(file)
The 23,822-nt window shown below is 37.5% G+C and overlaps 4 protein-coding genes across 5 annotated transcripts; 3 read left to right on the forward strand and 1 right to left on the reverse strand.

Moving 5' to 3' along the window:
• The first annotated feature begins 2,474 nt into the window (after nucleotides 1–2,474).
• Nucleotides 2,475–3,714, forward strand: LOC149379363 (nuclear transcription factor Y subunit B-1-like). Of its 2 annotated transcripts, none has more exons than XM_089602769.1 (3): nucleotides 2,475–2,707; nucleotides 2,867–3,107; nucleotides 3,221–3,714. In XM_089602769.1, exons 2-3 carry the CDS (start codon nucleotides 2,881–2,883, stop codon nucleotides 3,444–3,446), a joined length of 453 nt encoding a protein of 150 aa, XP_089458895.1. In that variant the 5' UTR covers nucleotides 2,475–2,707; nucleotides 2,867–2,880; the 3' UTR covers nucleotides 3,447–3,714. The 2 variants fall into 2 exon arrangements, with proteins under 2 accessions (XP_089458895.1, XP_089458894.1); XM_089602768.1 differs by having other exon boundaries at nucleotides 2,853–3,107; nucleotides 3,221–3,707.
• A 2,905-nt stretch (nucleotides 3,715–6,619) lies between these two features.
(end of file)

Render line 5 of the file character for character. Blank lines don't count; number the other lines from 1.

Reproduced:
• A 2,905-nt stretch (nucleotides 3,715–6,619) lies between these two features.